The sharing economy comes into the commercial kitchen
It's that time of year when people are canning like mad. Some people have got really good at it, and might even consider setting up a table at the farmers' market and selling their product, but in most places they can't. For health and safety reasons, food that is sold to the public has to be prepared in a proper kitchen that has the right equipment for cooling and storage, triple sinks for washing dishes, proper exhaust hoods over ranges and regular inspections from the health authorities.
That's why Christine Manning has such a good idea here: a commercial kitchen that people can rent when they need it. She's on Kickstarter raising money to equip the kitchen, to be built in mid-town Toronto. It's " general purpose with a ten-burner stove, convection oven, deep fryer, salamander, industrial dish washer, ice maker and small wares. It will be available 24/7 with plenty of prep space." She's also building a new kitchen for her own business, Manning Canning, which she will rent out as well when she isn't cooking.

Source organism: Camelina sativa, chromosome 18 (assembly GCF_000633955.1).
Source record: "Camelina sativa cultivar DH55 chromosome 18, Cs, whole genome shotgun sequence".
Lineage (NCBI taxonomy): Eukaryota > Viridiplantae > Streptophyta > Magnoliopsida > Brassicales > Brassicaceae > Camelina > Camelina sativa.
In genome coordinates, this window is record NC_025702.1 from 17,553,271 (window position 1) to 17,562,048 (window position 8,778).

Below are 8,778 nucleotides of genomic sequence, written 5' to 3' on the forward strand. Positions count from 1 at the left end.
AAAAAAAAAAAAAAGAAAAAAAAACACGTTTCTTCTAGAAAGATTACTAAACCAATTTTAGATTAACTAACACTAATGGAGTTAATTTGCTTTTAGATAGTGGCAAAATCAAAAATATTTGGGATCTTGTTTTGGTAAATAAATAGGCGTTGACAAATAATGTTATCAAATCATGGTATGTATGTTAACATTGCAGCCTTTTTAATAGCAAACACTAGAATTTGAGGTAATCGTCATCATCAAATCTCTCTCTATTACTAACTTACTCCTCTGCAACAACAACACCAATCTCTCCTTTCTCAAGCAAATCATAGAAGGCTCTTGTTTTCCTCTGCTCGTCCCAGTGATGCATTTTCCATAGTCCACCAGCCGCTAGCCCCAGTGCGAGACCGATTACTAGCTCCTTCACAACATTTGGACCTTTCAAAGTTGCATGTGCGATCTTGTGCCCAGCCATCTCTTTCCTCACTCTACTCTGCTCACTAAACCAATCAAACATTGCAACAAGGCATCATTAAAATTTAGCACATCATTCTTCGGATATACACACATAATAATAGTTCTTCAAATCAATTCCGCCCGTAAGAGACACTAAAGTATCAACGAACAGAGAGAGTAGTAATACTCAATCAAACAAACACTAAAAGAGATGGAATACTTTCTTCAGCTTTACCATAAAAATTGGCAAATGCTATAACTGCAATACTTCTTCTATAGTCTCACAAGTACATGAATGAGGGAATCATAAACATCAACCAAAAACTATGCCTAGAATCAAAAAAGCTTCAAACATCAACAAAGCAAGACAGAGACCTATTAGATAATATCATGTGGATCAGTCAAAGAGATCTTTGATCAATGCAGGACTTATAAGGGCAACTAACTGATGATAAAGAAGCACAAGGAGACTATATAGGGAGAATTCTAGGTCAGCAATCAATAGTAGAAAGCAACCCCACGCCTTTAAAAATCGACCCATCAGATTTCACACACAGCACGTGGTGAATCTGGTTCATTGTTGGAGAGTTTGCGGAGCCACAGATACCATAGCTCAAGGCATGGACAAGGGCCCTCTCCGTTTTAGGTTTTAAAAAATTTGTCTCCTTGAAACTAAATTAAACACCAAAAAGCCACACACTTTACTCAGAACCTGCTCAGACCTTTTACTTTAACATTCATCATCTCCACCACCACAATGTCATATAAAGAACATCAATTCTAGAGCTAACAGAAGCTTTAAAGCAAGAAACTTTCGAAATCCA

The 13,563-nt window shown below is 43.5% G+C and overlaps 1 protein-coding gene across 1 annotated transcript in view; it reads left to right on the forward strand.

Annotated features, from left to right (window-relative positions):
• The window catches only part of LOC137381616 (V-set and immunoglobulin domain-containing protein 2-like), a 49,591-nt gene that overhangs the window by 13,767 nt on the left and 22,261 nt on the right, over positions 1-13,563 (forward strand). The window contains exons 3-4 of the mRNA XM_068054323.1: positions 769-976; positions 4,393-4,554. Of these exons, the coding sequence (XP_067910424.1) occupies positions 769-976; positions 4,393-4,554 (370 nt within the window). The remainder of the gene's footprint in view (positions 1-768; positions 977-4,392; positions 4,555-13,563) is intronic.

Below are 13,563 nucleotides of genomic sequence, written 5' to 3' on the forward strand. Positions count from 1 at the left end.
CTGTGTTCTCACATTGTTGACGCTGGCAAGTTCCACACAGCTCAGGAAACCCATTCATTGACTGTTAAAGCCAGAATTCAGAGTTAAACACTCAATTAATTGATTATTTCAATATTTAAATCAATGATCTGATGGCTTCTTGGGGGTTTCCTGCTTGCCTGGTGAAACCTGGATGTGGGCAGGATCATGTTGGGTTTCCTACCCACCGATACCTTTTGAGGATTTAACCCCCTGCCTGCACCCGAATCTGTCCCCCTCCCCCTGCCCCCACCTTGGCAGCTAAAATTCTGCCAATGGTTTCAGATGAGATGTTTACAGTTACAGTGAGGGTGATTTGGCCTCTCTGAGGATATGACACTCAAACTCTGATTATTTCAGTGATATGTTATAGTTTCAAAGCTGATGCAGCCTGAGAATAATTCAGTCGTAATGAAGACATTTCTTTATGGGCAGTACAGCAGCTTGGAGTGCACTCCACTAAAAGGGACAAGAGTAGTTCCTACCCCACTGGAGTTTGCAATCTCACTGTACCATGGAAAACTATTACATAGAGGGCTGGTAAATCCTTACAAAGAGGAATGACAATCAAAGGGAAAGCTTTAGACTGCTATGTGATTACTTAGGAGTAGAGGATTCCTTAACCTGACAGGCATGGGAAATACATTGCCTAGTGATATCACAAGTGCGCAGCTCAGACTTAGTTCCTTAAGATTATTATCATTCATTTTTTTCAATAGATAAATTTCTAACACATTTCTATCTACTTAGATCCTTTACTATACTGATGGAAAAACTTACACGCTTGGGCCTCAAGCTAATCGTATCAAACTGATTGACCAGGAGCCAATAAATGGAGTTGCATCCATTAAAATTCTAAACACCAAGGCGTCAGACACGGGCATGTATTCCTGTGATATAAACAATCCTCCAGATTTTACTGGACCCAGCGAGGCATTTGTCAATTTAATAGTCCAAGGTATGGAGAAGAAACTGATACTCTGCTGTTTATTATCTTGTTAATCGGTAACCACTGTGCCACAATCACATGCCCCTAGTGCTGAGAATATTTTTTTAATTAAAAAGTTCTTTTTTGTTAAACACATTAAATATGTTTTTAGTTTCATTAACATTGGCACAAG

It hits all of the buttons, but will it work?
There are hundreds of caterers, dozens of food trucks and countless aspiring food-producers in the city. Using our own network, as well as social media, content marketing and online advertising campaigns, we are confident we can get the word out and meet our revenue targets in short order.
It's under halfway to the goal of $35,000, which doesn't surprise me since you don't really get anything for your pledge other than the satisfaction of knowing that you helped out (unless you donate $8,000, in which case you get a very pretty 1966 MG Midget) but it is a terrific idea, a great way for people to get started in the food business without the huge outlay for commercial cooking equipment. Every city should have one of these.
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